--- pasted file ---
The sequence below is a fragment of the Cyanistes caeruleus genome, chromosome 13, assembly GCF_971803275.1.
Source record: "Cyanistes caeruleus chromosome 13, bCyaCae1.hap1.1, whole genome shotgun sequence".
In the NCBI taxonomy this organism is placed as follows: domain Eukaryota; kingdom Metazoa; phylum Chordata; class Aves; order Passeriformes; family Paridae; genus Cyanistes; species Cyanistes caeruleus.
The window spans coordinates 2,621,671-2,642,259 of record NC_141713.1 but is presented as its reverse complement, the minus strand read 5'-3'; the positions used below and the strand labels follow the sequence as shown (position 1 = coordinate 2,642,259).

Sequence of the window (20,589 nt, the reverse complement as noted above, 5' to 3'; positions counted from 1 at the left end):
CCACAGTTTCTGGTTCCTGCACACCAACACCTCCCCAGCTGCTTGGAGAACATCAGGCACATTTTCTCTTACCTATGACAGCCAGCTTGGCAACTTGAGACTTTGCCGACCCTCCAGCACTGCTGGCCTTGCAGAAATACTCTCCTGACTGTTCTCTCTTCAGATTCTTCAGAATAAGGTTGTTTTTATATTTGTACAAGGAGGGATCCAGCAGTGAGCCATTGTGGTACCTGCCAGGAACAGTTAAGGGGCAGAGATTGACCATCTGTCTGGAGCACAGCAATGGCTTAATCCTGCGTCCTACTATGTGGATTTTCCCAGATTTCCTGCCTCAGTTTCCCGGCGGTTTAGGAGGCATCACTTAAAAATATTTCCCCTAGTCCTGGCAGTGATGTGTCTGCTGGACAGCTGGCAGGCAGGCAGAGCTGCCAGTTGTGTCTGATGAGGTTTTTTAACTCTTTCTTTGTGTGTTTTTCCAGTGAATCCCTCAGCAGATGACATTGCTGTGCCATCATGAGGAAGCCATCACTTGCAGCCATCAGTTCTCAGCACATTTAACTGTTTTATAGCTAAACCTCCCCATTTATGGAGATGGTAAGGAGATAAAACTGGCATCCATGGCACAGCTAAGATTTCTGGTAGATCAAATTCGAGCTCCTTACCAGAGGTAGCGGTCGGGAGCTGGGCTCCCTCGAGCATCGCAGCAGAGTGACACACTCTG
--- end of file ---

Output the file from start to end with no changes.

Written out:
The sequence below is a fragment of the Cyanistes caeruleus genome, chromosome 13, assembly GCF_971803275.1.
Source record: "Cyanistes caeruleus chromosome 13, bCyaCae1.hap1.1, whole genome shotgun sequence".
In the NCBI taxonomy this organism is placed as follows: domain Eukaryota; kingdom Metazoa; phylum Chordata; class Aves; order Passeriformes; family Paridae; genus Cyanistes; species Cyanistes caeruleus.
The window spans coordinates 2,621,671-2,642,259 of record NC_141713.1 but is presented as its reverse complement, the minus strand read 5'-3'; the positions used below and the strand labels follow the sequence as shown (position 1 = coordinate 2,642,259).

Sequence of the window (20,589 nt, the reverse complement as noted above, 5' to 3'; positions counted from 1 at the left end):
CCACAGTTTCTGGTTCCTGCACACCAACACCTCCCCAGCTGCTTGGAGAACATCAGGCACATTTTCTCTTACCTATGACAGCCAGCTTGGCAACTTGAGACTTTGCCGACCCTCCAGCACTGCTGGCCTTGCAGAAATACTCTCCTGACTGTTCTCTCTTCAGATTCTTCAGAATAAGGTTGTTTTTATATTTGTACAAGGAGGGATCCAGCAGTGAGCCATTGTGGTACCTGCCAGGAACAGTTAAGGGGCAGAGATTGACCATCTGTCTGGAGCACAGCAATGGCTTAATCCTGCGTCCTACTATGTGGATTTTCCCAGATTTCCTGCCTCAGTTTCCCGGCGGTTTAGGAGGCATCACTTAAAAATATTTCCCCTAGTCCTGGCAGTGATGTGTCTGCTGGACAGCTGGCAGGCAGGCAGAGCTGCCAGTTGTGTCTGATGAGGTTTTTTAACTCTTTCTTTGTGTGTTTTTCCAGTGAATCCCTCAGCAGATGACATTGCTGTGCCATCATGAGGAAGCCATCACTTGCAGCCATCAGTTCTCAGCACATTTAACTGTTTTATAGCTAAACCTCCCCATTTATGGAGATGGTAAGGAGATAAAACTGGCATCCATGGCACAGCTAAGATTTCTGGTAGATCAAATTCGAGCTCCTTACCAGAGGTAGCGGTCGGGAGCTGGGCTCCCTCGAGCATCGCAGCAGAGTGACACACTCTG